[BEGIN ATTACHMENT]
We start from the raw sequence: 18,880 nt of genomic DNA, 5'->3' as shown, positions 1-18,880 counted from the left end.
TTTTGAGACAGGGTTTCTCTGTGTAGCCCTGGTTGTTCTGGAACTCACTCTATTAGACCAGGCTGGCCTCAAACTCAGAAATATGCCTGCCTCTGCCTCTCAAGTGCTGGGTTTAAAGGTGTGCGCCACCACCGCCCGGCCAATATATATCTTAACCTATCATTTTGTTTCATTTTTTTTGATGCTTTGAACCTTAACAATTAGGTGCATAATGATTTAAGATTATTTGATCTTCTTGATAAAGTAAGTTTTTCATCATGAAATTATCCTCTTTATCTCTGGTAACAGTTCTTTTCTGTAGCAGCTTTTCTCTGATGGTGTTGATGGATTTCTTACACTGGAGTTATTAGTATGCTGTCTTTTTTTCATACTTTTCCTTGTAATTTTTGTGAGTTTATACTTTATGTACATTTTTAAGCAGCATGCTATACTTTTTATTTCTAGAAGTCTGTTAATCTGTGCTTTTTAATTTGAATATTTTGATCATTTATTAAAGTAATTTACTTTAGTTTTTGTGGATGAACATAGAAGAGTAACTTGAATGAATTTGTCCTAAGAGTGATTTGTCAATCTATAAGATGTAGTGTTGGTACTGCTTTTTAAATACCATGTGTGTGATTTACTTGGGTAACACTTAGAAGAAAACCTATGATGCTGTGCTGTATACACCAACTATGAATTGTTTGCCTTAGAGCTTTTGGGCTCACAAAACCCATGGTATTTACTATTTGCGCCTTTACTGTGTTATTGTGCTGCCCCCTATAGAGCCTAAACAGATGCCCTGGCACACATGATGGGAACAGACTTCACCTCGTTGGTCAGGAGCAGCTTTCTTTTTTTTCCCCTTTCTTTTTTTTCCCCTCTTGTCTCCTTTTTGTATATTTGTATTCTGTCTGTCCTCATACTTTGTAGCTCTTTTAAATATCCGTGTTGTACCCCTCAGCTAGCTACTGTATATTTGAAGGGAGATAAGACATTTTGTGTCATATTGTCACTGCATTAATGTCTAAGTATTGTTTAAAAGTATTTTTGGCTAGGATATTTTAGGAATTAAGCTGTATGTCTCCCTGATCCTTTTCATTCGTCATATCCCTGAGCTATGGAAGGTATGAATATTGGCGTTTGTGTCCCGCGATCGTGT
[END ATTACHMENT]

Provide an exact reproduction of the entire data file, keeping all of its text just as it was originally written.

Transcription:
We start from the raw sequence: 18,880 nt of genomic DNA, 5'->3' as shown, positions 1-18,880 counted from the left end.
TTTTGAGACAGGGTTTCTCTGTGTAGCCCTGGTTGTTCTGGAACTCACTCTATTAGACCAGGCTGGCCTCAAACTCAGAAATATGCCTGCCTCTGCCTCTCAAGTGCTGGGTTTAAAGGTGTGCGCCACCACCGCCCGGCCAATATATATCTTAACCTATCATTTTGTTTCATTTTTTTTGATGCTTTGAACCTTAACAATTAGGTGCATAATGATTTAAGATTATTTGATCTTCTTGATAAAGTAAGTTTTTCATCATGAAATTATCCTCTTTATCTCTGGTAACAGTTCTTTTCTGTAGCAGCTTTTCTCTGATGGTGTTGATGGATTTCTTACACTGGAGTTATTAGTATGCTGTCTTTTTTTCATACTTTTCCTTGTAATTTTTGTGAGTTTATACTTTATGTACATTTTTAAGCAGCATGCTATACTTTTTATTTCTAGAAGTCTGTTAATCTGTGCTTTTTAATTTGAATATTTTGATCATTTATTAAAGTAATTTACTTTAGTTTTTGTGGATGAACATAGAAGAGTAACTTGAATGAATTTGTCCTAAGAGTGATTTGTCAATCTATAAGATGTAGTGTTGGTACTGCTTTTTAAATACCATGTGTGTGATTTACTTGGGTAACACTTAGAAGAAAACCTATGATGCTGTGCTGTATACACCAACTATGAATTGTTTGCCTTAGAGCTTTTGGGCTCACAAAACCCATGGTATTTACTATTTGCGCCTTTACTGTGTTATTGTGCTGCCCCCTATAGAGCCTAAACAGATGCCCTGGCACACATGATGGGAACAGACTTCACCTCGTTGGTCAGGAGCAGCTTTCTTTTTTTTCCCCTTTCTTTTTTTTCCCCTCTTGTCTCCTTTTTGTATATTTGTATTCTGTCTGTCCTCATACTTTGTAGCTCTTTTAAATATCCGTGTTGTACCCCTCAGCTAGCTACTGTATATTTGAAGGGAGATAAGACATTTTGTGTCATATTGTCACTGCATTAATGTCTAAGTATTGTTTAAAAGTATTTTTGGCTAGGATATTTTAGGAATTAAGCTGTATGTCTCCCTGATCCTTTTCATTCGTCATATCCCTGAGCTATGGAAGGTATGAATATTGGCGTTTGTGTCCCGCGATCGTGT